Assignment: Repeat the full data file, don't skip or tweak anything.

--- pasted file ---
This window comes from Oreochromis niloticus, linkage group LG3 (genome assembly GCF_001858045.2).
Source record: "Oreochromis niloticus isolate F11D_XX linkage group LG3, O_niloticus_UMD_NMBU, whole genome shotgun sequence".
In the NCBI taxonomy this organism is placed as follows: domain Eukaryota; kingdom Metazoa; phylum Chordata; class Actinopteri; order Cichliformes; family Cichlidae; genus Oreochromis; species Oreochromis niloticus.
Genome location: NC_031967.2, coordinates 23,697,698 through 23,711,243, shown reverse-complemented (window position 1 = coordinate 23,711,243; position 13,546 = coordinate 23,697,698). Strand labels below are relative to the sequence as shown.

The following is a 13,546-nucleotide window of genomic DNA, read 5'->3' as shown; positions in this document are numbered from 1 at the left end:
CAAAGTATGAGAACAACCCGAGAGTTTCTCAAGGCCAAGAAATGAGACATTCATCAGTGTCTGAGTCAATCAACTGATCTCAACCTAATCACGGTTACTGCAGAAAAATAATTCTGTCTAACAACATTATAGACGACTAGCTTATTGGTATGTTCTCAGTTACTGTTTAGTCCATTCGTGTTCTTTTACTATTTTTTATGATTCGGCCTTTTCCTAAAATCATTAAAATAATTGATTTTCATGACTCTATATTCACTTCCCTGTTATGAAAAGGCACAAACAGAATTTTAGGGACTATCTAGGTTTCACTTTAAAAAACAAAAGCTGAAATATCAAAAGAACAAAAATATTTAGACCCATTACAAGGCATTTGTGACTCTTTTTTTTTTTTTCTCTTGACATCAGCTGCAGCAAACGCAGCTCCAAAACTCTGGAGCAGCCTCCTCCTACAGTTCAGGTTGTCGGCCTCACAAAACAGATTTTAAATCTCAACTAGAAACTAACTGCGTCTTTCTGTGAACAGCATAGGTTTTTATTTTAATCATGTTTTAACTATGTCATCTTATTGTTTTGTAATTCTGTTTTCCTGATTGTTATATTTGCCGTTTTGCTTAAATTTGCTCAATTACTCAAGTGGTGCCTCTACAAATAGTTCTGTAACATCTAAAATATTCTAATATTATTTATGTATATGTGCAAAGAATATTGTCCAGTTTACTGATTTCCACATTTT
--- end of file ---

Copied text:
This window comes from Oreochromis niloticus, linkage group LG3 (genome assembly GCF_001858045.2).
Source record: "Oreochromis niloticus isolate F11D_XX linkage group LG3, O_niloticus_UMD_NMBU, whole genome shotgun sequence".
In the NCBI taxonomy this organism is placed as follows: domain Eukaryota; kingdom Metazoa; phylum Chordata; class Actinopteri; order Cichliformes; family Cichlidae; genus Oreochromis; species Oreochromis niloticus.
Genome location: NC_031967.2, coordinates 23,697,698 through 23,711,243, shown reverse-complemented (window position 1 = coordinate 23,711,243; position 13,546 = coordinate 23,697,698). Strand labels below are relative to the sequence as shown.

The following is a 13,546-nucleotide window of genomic DNA, read 5'->3' as shown; positions in this document are numbered from 1 at the left end:
CAAAGTATGAGAACAACCCGAGAGTTTCTCAAGGCCAAGAAATGAGACATTCATCAGTGTCTGAGTCAATCAACTGATCTCAACCTAATCACGGTTACTGCAGAAAAATAATTCTGTCTAACAACATTATAGACGACTAGCTTATTGGTATGTTCTCAGTTACTGTTTAGTCCATTCGTGTTCTTTTACTATTTTTTATGATTCGGCCTTTTCCTAAAATCATTAAAATAATTGATTTTCATGACTCTATATTCACTTCCCTGTTATGAAAAGGCACAAACAGAATTTTAGGGACTATCTAGGTTTCACTTTAAAAAACAAAAGCTGAAATATCAAAAGAACAAAAATATTTAGACCCATTACAAGGCATTTGTGACTCTTTTTTTTTTTTTCTCTTGACATCAGCTGCAGCAAACGCAGCTCCAAAACTCTGGAGCAGCCTCCTCCTACAGTTCAGGTTGTCGGCCTCACAAAACAGATTTTAAATCTCAACTAGAAACTAACTGCGTCTTTCTGTGAACAGCATAGGTTTTTATTTTAATCATGTTTTAACTATGTCATCTTATTGTTTTGTAATTCTGTTTTCCTGATTGTTATATTTGCCGTTTTGCTTAAATTTGCTCAATTACTCAAGTGGTGCCTCTACAAATAGTTCTGTAACATCTAAAATATTCTAATATTATTTATGTATATGTGCAAAGAATATTGTCCAGTTTACTGATTTCCACATTTT